A report by the Drinks Industry Group of Ireland highlights how bars, pubs, hotels, and restaurants are continuing to suffer a sharp decline in business largely at the expense of sales in the off-licence trade, which grew 5% last year.
Pub sales are continuing to fall as more people switch to buying cheaper alcohol in supermarkets and off-licences and drinking at home.
The swing by consumers toward home consumption has resulted in off-licence sales accounting for almost 60% of the market.
This growing trend saw pub sales drop by 7.2% during 2011. The overall volume of drink sold in pubs and other licensed premises also fell by 5.5%.
The report claims early sales figures for the first quarter of 2012 are disappointing and down almost 10% on 2010 figures.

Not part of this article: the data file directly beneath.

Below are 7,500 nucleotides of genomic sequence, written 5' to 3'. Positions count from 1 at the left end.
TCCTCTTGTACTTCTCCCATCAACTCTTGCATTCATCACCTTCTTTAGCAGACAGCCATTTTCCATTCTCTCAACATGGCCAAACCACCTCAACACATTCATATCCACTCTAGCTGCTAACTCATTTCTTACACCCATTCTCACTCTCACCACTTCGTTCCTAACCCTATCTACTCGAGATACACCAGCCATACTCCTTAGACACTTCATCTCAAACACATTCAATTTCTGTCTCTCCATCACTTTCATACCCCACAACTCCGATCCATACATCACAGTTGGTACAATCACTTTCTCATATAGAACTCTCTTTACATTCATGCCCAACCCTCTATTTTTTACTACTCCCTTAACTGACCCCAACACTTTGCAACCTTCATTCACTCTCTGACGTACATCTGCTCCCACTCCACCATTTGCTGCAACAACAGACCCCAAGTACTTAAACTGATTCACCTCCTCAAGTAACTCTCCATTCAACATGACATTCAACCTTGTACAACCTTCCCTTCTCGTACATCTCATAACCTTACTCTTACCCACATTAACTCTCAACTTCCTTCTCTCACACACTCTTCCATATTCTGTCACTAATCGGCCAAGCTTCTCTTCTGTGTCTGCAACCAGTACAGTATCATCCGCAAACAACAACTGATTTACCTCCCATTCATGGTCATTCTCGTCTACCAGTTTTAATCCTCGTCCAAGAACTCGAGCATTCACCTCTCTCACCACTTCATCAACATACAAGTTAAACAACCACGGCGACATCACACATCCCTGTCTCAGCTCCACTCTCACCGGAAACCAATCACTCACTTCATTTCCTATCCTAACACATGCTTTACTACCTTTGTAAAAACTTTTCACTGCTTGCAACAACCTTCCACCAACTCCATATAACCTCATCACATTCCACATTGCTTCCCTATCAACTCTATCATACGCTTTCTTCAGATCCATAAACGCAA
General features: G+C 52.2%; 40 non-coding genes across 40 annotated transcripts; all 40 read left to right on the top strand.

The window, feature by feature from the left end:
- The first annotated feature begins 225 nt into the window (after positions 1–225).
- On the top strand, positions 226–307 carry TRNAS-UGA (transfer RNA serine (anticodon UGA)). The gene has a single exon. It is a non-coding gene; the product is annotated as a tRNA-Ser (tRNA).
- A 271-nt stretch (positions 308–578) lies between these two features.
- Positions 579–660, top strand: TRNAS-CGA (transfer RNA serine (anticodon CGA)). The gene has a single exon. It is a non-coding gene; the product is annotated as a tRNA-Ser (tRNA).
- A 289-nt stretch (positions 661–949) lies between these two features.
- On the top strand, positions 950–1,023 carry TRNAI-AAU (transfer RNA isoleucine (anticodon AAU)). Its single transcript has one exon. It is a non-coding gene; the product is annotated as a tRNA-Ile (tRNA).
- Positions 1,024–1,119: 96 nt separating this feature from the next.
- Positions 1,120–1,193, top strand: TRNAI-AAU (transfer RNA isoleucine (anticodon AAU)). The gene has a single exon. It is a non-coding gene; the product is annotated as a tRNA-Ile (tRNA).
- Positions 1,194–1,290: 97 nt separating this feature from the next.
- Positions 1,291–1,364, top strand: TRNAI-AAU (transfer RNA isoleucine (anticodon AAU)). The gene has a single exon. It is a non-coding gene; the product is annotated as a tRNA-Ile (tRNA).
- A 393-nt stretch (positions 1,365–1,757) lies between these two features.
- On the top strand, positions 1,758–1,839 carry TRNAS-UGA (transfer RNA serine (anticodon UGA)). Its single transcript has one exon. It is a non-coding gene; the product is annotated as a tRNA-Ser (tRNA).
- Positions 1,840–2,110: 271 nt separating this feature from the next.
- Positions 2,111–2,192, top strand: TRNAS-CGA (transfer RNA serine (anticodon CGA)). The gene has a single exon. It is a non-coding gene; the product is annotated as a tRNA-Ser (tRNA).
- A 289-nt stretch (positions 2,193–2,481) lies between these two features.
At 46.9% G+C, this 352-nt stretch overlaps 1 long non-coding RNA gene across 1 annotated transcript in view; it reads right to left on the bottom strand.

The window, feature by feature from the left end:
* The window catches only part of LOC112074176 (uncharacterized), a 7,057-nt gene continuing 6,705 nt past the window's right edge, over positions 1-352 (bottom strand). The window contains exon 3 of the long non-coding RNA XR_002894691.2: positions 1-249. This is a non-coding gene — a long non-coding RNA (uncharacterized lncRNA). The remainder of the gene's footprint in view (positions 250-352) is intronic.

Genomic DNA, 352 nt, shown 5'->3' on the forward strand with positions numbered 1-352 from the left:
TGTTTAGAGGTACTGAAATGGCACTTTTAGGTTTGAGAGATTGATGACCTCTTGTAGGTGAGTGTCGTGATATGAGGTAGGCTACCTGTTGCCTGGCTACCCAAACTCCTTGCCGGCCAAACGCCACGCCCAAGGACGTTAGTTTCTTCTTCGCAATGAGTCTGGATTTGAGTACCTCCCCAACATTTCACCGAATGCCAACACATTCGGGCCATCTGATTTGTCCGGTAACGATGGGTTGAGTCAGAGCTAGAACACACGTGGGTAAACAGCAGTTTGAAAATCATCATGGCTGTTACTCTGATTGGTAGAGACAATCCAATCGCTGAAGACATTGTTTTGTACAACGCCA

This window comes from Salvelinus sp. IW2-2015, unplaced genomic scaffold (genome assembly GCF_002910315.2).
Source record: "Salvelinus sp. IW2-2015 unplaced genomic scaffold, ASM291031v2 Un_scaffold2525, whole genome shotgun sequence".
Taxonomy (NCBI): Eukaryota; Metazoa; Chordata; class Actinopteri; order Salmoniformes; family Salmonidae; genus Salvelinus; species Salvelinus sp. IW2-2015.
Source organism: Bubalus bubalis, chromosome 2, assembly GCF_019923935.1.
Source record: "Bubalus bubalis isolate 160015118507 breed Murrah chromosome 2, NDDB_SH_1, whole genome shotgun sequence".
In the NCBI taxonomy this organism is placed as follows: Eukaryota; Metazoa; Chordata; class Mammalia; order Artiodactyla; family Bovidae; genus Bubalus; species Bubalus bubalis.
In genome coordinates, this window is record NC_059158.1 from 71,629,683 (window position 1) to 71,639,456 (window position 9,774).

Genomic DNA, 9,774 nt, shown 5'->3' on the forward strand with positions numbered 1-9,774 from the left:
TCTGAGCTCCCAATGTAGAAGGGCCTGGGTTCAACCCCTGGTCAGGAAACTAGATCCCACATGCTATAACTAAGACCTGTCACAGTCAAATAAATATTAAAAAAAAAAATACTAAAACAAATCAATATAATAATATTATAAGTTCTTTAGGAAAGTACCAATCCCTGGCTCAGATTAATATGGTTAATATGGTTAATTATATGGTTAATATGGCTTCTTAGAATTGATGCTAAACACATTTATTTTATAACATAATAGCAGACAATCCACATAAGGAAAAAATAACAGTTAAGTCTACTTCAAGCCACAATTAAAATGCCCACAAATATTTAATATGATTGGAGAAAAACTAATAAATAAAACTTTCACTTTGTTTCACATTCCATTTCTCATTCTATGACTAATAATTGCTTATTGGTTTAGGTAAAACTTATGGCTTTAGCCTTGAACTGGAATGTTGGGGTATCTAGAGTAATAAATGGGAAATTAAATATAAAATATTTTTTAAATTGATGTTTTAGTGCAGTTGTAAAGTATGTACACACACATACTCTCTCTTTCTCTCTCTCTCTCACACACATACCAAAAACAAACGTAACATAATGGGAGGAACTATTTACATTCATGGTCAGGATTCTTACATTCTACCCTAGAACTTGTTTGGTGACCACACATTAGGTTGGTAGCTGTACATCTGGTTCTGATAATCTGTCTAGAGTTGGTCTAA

Despite the decline of the traditional Irish pub, the overall alcohol market in Ireland increased by almost 0.2% in 2011. However, average consumption figures decreased to 11.7 litres of alcohol per person — a level last recorded in the mid-1990s — due to higher population numbers.
The DIGI review conducted by Dublin City University economist Anthony Foley claims the drop in bar sales has resulted in 5,000 jobs in the sector being lost over the past two years. It also warns that the prospects for the drinks industry remain weak due to the low levels of economic growth and a fall in consumer expenditure. 27/4/2012
Kieran Tobin, Chairman DIGI